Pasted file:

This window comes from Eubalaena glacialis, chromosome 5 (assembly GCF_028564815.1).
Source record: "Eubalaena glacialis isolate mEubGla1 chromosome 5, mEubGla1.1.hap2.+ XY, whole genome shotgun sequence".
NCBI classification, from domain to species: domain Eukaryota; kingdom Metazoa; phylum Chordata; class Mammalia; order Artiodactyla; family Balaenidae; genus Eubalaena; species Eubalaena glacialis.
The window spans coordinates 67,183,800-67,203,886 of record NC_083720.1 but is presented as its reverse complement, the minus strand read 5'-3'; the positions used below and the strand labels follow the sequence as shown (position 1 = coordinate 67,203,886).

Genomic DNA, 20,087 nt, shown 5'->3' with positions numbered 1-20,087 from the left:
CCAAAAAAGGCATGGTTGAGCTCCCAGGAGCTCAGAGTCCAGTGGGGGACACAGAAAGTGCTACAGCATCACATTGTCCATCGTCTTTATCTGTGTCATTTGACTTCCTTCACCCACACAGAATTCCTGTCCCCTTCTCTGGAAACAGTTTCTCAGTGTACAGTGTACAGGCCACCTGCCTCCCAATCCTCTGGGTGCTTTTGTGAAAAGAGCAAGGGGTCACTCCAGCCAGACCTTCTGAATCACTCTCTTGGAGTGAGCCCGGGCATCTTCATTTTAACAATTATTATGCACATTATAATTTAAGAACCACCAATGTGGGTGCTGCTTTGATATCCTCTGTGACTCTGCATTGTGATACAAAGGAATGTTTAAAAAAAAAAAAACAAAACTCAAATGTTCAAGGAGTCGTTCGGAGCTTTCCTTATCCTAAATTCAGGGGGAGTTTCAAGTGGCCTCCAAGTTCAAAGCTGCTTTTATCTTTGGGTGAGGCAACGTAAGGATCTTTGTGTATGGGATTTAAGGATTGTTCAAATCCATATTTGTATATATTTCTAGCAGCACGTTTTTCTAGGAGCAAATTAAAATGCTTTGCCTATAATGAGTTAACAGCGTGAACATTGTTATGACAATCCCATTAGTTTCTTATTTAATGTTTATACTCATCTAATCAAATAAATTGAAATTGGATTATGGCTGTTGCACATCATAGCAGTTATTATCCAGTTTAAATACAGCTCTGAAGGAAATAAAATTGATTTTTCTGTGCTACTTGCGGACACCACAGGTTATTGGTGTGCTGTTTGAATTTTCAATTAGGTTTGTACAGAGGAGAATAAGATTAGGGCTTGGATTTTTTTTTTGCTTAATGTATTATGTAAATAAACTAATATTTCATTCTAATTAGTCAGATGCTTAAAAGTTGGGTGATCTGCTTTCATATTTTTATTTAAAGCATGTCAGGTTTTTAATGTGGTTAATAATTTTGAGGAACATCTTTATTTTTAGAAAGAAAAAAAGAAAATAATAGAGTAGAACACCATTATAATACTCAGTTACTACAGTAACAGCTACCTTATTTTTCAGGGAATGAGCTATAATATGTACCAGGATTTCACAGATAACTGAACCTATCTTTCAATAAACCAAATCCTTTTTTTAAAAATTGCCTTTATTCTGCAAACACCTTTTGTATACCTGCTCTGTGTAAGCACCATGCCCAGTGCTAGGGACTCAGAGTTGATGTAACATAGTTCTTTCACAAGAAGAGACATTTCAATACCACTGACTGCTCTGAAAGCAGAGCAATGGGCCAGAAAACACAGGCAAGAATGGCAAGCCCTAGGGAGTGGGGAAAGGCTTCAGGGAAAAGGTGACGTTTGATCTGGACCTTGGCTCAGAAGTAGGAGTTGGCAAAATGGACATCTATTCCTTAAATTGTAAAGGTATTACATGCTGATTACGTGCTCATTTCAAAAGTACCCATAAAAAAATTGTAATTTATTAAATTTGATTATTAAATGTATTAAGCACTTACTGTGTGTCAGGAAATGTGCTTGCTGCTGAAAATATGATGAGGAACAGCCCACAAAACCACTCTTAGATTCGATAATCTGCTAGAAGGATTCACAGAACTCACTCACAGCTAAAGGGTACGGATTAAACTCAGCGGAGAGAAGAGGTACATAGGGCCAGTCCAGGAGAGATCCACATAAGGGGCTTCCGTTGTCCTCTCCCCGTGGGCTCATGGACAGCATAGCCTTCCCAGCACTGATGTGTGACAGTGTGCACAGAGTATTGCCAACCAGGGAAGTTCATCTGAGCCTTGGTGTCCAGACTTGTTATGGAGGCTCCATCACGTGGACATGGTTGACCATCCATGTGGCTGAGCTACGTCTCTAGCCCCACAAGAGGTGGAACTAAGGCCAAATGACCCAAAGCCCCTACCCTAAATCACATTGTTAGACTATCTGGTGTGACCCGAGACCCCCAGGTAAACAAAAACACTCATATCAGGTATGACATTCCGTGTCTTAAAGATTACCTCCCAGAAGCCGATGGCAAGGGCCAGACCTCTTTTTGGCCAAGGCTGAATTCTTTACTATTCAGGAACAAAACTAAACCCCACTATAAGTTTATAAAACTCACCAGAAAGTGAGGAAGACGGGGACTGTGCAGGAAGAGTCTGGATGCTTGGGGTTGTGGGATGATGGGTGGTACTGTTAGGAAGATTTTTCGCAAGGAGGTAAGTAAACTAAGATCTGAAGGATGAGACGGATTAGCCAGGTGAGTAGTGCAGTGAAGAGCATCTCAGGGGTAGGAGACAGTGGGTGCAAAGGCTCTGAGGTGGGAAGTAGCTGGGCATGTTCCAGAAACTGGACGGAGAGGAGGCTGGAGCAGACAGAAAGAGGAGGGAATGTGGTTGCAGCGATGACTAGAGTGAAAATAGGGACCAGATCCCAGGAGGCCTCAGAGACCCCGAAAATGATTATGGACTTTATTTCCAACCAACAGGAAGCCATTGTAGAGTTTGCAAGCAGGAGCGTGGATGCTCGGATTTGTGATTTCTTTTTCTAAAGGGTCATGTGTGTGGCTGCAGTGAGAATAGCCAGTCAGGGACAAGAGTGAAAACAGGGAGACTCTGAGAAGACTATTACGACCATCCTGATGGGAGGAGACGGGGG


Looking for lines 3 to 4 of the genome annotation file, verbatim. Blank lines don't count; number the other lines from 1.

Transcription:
NCBI classification, from domain to species: domain Eukaryota; kingdom Metazoa; phylum Chordata; class Mammalia; order Artiodactyla; family Balaenidae; genus Eubalaena; species Eubalaena glacialis.
The window spans coordinates 67,183,800-67,203,886 of record NC_083720.1 but is presented as its reverse complement, the minus strand read 5'-3'; the positions used below and the strand labels follow the sequence as shown (position 1 = coordinate 67,203,886).